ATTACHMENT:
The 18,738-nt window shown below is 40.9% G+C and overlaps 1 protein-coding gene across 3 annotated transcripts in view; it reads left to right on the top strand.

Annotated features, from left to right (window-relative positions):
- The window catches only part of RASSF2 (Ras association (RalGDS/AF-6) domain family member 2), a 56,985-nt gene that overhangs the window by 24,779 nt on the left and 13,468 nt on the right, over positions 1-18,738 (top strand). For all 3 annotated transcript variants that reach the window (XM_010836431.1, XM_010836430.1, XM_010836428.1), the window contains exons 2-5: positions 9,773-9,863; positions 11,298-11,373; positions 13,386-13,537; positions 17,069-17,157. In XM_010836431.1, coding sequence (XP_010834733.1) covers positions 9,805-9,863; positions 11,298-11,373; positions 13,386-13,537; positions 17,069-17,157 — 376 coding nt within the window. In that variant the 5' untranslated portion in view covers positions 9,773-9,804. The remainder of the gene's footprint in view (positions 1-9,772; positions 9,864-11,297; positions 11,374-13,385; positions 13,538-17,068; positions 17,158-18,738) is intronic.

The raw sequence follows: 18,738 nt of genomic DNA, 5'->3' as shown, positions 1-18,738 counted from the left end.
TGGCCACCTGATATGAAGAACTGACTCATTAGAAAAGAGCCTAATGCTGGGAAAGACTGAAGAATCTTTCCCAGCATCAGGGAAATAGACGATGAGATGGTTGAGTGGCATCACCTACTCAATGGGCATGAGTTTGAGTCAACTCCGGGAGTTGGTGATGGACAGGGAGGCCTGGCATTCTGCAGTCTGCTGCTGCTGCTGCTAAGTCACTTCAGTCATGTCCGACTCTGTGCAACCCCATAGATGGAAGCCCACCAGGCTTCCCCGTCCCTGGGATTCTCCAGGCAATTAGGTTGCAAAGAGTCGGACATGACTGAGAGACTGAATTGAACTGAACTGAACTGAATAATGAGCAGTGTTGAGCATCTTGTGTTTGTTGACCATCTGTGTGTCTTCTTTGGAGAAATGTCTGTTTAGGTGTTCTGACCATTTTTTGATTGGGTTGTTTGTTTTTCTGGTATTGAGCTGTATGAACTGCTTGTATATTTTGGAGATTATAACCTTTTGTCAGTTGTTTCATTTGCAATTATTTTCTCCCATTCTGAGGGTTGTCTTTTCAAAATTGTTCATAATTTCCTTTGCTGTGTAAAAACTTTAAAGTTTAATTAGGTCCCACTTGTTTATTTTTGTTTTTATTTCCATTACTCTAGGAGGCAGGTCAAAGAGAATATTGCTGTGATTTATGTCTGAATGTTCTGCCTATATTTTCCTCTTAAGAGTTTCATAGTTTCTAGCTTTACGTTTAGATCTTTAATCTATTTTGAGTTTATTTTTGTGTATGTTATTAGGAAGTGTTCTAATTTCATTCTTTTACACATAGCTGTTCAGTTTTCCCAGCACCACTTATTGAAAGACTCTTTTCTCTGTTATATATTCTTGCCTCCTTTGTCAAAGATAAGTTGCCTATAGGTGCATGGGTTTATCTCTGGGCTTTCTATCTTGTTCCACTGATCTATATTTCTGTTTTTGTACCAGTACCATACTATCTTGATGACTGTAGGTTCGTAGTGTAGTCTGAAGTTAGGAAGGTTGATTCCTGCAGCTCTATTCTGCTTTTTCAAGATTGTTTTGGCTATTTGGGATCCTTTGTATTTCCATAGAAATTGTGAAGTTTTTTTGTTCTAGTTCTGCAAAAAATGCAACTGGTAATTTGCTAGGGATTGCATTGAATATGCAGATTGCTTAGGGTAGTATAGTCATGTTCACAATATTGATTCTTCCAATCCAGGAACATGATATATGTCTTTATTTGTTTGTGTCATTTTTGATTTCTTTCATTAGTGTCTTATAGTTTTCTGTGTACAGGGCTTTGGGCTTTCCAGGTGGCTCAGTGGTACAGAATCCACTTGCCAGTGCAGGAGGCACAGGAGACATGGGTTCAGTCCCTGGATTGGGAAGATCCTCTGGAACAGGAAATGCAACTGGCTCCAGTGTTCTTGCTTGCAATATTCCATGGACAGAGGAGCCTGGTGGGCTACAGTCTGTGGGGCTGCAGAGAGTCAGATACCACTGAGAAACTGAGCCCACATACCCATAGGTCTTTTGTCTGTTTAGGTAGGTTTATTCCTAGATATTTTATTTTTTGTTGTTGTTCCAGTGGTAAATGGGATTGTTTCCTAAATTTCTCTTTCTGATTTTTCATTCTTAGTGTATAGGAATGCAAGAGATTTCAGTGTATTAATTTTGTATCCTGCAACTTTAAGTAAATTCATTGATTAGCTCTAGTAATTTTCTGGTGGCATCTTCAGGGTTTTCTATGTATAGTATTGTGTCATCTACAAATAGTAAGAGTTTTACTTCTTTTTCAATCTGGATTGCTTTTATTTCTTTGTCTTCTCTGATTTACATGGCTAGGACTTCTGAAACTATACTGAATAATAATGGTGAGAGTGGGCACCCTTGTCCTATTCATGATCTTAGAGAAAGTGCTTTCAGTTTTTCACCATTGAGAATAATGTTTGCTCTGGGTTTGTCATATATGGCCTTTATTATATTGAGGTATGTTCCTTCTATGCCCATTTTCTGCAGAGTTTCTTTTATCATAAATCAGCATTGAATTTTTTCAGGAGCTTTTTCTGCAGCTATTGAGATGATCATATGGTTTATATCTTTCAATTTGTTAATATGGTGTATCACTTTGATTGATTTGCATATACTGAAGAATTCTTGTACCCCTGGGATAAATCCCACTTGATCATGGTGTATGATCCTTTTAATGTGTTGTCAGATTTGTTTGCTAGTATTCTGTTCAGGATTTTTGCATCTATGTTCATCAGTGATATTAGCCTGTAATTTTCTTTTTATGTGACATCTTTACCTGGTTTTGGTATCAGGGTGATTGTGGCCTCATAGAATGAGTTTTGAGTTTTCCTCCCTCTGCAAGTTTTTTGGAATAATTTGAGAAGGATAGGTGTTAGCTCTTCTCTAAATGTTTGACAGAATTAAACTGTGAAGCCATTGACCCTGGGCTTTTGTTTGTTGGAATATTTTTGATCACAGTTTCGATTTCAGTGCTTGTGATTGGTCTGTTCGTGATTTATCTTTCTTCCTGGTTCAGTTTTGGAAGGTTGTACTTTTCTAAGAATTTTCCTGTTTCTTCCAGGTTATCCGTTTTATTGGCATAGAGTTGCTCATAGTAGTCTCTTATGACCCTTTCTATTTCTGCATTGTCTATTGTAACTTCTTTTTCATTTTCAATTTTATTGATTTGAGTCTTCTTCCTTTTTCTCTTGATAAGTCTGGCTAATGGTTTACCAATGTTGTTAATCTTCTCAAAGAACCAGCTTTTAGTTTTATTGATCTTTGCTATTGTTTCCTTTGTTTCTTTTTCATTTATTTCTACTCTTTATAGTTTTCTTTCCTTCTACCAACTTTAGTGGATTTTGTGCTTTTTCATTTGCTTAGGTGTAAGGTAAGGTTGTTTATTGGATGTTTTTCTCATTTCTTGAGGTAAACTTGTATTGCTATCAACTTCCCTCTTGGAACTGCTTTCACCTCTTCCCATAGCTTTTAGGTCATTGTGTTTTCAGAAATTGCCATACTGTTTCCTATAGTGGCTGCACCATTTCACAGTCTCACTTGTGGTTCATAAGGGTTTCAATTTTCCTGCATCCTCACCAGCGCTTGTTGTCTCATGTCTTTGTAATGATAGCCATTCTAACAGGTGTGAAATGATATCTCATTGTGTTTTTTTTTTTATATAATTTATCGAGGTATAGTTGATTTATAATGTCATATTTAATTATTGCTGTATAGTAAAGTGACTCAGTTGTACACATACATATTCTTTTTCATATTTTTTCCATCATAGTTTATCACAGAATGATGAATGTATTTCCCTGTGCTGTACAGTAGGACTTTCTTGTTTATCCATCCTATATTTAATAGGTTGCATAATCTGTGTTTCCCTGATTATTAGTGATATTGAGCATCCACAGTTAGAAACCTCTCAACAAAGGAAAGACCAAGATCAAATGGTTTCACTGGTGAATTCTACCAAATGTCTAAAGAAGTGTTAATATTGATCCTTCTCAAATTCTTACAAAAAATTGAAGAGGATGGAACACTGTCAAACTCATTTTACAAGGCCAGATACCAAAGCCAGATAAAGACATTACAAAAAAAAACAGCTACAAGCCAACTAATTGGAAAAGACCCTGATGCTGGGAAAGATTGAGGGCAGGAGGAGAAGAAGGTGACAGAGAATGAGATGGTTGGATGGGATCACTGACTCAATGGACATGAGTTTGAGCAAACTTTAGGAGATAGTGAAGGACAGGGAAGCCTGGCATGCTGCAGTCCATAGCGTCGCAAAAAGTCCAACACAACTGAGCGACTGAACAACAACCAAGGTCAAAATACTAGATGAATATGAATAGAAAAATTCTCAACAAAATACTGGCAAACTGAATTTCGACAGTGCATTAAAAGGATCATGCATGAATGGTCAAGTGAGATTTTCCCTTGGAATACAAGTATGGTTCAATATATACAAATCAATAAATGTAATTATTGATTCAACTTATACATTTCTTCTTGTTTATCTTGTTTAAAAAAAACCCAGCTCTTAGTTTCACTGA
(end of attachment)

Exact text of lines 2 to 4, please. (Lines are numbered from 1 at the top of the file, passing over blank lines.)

Annotated features, from left to right (window-relative positions):
- The window catches only part of RASSF2 (Ras association (RalGDS/AF-6) domain family member 2), a 56,985-nt gene that overhangs the window by 24,779 nt on the left and 13,468 nt on the right, over positions 1-18,738 (top strand). For all 3 annotated transcript variants that reach the window (XM_010836431.1, XM_010836430.1, XM_010836428.1), the window contains exons 2-5: positions 9,773-9,863; positions 11,298-11,373; positions 13,386-13,537; positions 17,069-17,157. In XM_010836431.1, coding sequence (XP_010834733.1) covers positions 9,805-9,863; positions 11,298-11,373; positions 13,386-13,537; positions 17,069-17,157 — 376 coding nt within the window. In that variant the 5' untranslated portion in view covers positions 9,773-9,804. The remainder of the gene's footprint in view (positions 1-9,772; positions 9,864-11,297; positions 11,374-13,385; positions 13,538-17,068; positions 17,158-18,738) is intronic.

The raw sequence follows: 18,738 nt of genomic DNA, 5'->3' as shown, positions 1-18,738 counted from the left end.